Photo/IllutrationPassengers on a bullet train on the Kyushu Shinkansen Line are handed food at JR Shin-Tamana Station in Tamana, Kumamoto Prefecture, at 12:13 a.m. on Jan. 4 after they were stuck in the train for about six hours due to a strong temblor that hit the previous day. (Motoki Nagasawa)

  • Photo/Illustraion

KUMAMOTO--No fatalities, one injury and only minor damage to buildings were reported in a strong earthquake that struck Kumamoto Prefecture on the evening of Jan. 3, according to the prefectural government's response center.

The quake disrupted Shinkansen services as commuters were returning home from their New Year's holidays. Prefectural officials are warning residents to be on the alert for aftershocks.

In Nagomi, in the northwestern part of the prefecture, the maximum seismic intensity of a lower 6 on the Japanese intensity scale of 7 was recorded when the quake hit around 6:10 p.m., damaging concrete block walls and a shrine gate.

While several windows were also shattered at elementary and junior high schools, there were no reports of collapsed houses in the town.

In Mashiki, in the central area of the prefecture, a woman in her 80s suffered minor injuries when she fell after being startled by the earthquake.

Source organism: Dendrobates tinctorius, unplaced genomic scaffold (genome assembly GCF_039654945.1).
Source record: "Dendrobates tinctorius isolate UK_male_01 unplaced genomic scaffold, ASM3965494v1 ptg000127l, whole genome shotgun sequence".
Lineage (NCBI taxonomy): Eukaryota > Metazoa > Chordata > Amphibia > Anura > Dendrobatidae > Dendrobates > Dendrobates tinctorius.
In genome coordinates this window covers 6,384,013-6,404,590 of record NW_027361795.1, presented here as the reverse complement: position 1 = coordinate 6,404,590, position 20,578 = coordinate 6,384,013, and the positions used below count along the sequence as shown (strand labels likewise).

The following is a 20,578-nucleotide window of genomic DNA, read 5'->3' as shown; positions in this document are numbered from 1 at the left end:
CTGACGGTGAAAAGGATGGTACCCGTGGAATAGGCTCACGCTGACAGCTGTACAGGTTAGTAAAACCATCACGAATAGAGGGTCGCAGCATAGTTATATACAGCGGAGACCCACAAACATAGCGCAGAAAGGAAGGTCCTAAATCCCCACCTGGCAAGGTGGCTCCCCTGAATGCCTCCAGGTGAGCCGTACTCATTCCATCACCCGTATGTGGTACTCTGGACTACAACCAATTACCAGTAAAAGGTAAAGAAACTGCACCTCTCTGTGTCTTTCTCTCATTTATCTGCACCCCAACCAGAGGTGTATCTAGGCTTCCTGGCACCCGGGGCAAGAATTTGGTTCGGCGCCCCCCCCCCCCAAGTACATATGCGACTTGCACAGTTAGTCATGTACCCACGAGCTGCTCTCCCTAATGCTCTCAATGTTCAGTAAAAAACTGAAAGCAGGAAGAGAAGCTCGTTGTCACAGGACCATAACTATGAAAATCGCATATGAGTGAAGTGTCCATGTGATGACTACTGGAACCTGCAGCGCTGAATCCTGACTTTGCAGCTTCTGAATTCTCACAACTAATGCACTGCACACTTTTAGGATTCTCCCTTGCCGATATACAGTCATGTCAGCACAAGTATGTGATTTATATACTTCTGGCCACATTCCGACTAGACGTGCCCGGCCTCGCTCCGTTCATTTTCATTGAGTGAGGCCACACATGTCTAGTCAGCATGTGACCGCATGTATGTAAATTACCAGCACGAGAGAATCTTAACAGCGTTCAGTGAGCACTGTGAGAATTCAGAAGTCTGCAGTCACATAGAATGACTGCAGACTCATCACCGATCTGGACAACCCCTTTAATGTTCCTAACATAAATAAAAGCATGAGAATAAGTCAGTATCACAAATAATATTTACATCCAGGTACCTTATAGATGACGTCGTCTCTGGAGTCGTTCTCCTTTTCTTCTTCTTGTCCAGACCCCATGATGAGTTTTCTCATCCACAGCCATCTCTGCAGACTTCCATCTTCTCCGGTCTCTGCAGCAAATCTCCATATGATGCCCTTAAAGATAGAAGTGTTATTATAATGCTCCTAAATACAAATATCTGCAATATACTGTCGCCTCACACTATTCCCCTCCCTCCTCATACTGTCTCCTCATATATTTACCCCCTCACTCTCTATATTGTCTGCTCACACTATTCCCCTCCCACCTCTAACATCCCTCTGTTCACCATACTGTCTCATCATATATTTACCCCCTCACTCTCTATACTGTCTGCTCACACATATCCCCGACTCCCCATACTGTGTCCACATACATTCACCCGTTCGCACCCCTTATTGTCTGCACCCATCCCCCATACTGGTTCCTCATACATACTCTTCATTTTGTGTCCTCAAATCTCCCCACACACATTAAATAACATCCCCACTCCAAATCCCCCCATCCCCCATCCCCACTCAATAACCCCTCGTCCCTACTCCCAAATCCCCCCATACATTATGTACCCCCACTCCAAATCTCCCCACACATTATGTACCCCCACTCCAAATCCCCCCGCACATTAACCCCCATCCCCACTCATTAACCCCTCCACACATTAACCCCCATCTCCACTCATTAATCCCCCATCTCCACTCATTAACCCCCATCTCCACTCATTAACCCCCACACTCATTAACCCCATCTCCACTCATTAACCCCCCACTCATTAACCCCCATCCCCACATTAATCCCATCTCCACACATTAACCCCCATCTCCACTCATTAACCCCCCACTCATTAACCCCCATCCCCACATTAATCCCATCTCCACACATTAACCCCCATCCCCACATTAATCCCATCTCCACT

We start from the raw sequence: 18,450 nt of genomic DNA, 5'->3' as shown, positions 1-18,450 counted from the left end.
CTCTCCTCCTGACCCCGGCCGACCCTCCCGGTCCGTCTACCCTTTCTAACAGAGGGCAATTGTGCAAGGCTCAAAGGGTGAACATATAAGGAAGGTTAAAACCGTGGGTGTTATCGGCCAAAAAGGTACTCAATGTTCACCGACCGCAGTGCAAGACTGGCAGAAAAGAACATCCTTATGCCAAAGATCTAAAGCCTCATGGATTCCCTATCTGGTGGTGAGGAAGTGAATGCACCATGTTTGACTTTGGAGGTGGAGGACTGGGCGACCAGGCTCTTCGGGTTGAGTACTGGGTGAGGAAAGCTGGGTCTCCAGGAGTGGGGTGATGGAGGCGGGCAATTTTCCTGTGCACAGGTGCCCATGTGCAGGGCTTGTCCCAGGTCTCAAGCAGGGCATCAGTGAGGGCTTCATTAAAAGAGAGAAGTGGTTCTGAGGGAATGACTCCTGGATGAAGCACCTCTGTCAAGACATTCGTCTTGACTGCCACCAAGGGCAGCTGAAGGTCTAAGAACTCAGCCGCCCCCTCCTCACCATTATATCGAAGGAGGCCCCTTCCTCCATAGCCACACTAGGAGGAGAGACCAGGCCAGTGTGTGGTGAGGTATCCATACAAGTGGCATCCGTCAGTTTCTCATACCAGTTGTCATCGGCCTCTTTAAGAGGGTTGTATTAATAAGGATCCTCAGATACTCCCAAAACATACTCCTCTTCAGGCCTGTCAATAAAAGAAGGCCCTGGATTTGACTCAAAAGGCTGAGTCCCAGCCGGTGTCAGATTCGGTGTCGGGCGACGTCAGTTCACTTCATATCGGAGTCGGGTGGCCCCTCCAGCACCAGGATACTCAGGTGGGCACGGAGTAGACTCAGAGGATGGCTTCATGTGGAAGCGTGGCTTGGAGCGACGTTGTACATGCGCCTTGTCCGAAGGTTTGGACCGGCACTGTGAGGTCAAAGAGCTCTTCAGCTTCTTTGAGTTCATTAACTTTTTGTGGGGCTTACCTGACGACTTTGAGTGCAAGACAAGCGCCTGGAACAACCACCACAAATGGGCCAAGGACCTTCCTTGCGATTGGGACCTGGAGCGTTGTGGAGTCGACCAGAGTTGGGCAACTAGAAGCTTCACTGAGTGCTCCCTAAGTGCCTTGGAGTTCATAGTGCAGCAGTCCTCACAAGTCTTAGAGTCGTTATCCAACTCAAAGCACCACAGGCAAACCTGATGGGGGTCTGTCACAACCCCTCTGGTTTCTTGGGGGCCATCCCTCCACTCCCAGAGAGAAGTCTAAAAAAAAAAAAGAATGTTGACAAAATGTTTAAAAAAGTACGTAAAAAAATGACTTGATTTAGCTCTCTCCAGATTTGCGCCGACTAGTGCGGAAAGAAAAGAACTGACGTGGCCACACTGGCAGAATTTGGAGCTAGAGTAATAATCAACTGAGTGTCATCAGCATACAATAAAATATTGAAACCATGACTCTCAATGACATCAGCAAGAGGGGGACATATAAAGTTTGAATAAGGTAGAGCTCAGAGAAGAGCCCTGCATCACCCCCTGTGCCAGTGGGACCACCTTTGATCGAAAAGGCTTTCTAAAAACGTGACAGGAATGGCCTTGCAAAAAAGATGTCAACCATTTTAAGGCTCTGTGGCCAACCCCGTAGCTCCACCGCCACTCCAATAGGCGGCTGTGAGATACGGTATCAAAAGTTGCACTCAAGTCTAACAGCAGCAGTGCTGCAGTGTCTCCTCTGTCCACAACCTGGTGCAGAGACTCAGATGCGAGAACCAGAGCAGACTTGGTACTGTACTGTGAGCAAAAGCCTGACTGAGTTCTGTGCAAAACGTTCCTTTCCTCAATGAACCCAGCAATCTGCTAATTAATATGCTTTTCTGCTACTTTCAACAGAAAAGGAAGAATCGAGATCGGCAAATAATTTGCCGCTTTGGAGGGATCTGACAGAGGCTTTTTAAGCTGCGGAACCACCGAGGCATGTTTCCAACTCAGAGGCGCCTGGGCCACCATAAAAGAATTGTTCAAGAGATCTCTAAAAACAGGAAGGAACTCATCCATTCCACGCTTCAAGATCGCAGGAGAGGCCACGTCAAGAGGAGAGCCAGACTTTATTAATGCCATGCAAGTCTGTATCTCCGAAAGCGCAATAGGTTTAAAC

The temblor disrupted operations of the Kyushu Shinkansen Line between JR Kumamoto and Hakata Stations, leaving bullet trains carrying hordes of passengers stuck for hours on the tracks.

As of 6:30 a.m. on Jan. 4, 28 people voluntarily evacuated in Nagomi, three in Gyokuto and one in the prefectural capital of Kumamoto.

Governor Ikuo Kabashima called for caution at a meeting of the emergency response center on Jan. 4, citing the possibility of major aftershocks that could follow for a week or so.

“I expect new reports to emerge on damage from the quake,” he said. “Based on the lessons that we learned from the strong quakes in 2016, we should respond scrupulously to the disaster.”

In the quakes that struck the central part of the prefecture in April 2016, an intensity 7 was recorded twice in Mashiki while hundreds of aftershocks occurred in a broader area. Fifty people were killed directly by the quake and more than 200 died during evacuation and for reasons related to the disaster.

Prefectural officials said they believe that the latest quake is not related to the 2016 temblors as the focal area is about 20 kilometers from the ones that occurred three years earlier.